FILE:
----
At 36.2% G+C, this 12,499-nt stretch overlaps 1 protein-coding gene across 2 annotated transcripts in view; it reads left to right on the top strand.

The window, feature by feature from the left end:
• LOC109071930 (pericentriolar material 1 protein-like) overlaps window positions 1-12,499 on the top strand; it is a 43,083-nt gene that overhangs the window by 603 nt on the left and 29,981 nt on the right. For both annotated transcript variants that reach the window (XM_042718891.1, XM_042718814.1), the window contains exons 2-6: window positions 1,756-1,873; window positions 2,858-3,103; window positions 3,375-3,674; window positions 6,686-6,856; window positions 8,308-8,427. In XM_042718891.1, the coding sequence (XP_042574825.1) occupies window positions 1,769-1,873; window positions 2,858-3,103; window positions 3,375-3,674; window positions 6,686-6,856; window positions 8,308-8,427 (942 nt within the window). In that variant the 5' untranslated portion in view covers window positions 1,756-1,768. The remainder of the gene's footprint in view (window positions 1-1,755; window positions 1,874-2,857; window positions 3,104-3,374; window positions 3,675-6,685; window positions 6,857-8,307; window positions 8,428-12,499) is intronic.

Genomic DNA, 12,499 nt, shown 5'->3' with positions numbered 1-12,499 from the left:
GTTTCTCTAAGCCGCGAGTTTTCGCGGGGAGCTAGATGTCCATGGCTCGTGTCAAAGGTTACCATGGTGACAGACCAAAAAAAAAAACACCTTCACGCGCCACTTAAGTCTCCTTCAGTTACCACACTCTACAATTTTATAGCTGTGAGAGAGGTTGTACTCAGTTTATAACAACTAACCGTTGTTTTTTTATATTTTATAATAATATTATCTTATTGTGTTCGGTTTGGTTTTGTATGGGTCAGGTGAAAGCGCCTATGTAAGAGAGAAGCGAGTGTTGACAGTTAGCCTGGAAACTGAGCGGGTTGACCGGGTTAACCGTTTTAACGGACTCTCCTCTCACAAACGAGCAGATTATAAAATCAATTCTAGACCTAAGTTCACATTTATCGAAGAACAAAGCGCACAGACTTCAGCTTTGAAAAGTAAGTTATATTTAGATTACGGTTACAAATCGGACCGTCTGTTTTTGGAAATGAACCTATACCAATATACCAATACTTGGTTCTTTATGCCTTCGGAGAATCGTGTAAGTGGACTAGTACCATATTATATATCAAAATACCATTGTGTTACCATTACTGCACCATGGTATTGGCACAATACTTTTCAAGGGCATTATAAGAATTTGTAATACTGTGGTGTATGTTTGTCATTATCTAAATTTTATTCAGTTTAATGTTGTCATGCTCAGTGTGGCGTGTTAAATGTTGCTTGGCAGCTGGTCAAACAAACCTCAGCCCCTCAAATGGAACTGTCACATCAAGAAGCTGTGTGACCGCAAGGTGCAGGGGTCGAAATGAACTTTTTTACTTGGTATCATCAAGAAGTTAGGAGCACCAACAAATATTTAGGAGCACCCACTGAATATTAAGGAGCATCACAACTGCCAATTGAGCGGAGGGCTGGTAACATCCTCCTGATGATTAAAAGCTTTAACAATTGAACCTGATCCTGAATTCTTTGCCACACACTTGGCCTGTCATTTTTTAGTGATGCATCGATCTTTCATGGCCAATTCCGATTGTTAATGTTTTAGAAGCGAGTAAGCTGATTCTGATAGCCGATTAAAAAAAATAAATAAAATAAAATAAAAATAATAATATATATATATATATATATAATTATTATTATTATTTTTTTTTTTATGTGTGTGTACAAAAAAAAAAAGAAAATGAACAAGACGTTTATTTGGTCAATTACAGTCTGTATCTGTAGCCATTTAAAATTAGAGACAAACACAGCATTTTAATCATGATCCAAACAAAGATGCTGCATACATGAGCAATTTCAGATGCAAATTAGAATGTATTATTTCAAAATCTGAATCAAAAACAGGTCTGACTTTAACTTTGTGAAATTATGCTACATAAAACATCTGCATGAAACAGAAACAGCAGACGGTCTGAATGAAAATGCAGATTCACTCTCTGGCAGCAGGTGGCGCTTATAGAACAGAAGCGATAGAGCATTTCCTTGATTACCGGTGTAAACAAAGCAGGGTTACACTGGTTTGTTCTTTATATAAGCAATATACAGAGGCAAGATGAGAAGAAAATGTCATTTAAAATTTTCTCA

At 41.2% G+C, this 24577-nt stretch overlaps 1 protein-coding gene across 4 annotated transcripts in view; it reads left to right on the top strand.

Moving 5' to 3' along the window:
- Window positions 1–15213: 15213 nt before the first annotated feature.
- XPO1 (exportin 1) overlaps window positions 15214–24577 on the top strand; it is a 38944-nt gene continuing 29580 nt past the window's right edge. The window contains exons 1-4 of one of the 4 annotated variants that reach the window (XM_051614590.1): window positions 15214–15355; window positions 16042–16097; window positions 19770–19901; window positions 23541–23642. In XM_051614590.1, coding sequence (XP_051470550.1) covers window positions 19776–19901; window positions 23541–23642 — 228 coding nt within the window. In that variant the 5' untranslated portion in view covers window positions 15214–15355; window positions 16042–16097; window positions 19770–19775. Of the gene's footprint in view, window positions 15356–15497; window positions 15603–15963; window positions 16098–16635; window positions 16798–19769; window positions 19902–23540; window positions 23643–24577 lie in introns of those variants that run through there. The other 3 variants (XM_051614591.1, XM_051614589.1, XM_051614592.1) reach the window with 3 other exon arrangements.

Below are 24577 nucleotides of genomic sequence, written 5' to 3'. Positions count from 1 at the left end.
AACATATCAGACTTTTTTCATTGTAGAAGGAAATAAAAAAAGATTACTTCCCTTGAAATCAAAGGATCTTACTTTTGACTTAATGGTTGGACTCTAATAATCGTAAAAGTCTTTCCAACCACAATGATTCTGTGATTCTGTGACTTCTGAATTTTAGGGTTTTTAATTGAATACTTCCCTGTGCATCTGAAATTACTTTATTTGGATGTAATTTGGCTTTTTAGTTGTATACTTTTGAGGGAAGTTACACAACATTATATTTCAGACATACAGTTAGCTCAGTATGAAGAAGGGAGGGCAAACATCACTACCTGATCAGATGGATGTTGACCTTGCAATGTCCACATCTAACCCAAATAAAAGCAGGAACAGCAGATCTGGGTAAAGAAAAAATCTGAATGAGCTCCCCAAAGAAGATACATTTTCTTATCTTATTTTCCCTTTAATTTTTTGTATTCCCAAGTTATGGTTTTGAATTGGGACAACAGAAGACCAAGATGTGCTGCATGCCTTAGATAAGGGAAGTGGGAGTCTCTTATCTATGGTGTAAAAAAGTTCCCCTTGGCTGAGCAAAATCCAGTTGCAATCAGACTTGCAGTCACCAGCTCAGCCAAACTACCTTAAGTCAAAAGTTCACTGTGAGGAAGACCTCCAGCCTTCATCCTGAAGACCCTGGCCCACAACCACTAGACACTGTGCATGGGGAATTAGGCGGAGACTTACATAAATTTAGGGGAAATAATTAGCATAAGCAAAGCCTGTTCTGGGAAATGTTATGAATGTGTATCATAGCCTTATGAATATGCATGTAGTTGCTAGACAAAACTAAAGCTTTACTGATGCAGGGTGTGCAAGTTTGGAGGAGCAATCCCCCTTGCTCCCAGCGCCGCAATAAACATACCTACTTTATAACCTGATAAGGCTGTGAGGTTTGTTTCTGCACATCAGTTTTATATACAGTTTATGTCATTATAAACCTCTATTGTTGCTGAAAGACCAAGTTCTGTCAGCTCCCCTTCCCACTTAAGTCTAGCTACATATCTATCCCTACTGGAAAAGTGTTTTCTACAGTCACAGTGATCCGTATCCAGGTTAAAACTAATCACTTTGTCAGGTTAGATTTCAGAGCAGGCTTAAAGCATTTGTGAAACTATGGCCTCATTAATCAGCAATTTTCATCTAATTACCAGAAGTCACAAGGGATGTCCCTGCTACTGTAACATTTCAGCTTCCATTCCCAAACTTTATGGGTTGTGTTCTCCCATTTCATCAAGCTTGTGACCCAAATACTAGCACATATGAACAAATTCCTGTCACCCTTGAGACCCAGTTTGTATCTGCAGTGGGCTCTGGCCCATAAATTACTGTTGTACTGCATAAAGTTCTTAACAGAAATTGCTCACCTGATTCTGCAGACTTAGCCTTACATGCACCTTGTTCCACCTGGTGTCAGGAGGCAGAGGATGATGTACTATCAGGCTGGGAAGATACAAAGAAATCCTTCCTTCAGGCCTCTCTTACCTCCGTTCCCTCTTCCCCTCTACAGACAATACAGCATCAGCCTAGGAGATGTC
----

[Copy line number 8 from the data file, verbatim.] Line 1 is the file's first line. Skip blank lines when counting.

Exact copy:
- Window positions 1–15213: 15213 nt before the first annotated feature.